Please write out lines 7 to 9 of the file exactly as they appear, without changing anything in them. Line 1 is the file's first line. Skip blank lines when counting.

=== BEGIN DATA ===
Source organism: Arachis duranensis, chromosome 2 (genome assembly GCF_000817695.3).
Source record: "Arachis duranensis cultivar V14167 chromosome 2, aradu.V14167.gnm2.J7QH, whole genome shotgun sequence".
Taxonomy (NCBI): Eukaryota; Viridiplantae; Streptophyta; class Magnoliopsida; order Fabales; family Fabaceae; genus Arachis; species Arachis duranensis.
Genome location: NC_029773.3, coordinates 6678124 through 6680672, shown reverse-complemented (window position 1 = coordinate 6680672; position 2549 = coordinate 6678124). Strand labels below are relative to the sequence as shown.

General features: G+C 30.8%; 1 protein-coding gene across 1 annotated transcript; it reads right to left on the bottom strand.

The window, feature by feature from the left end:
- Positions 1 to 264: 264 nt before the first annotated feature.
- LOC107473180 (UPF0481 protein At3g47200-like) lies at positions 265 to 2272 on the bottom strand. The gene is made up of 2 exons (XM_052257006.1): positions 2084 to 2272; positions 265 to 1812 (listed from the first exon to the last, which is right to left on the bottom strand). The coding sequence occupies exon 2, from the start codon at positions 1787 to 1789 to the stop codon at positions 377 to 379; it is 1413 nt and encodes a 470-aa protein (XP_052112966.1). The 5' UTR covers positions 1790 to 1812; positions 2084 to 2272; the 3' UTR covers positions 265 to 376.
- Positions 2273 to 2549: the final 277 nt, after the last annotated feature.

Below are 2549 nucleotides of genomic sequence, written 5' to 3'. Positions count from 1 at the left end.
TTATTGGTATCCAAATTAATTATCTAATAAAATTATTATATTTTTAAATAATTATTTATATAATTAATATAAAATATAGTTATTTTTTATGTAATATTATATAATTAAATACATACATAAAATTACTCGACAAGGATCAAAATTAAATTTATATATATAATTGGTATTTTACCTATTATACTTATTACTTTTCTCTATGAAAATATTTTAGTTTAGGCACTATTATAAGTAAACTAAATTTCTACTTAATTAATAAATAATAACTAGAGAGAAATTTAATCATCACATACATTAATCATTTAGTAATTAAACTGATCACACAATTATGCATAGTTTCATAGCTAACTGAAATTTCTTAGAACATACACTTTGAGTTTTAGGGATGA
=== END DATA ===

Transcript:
- Positions 1 to 264: 264 nt before the first annotated feature.
- LOC107473180 (UPF0481 protein At3g47200-like) lies at positions 265 to 2272 on the bottom strand. The gene is made up of 2 exons (XM_052257006.1): positions 2084 to 2272; positions 265 to 1812 (listed from the first exon to the last, which is right to left on the bottom strand). The coding sequence occupies exon 2, from the start codon at positions 1787 to 1789 to the stop codon at positions 377 to 379; it is 1413 nt and encodes a 470-aa protein (XP_052112966.1). The 5' UTR covers positions 1790 to 1812; positions 2084 to 2272; the 3' UTR covers positions 265 to 376.
- Positions 2273 to 2549: the final 277 nt, after the last annotated feature.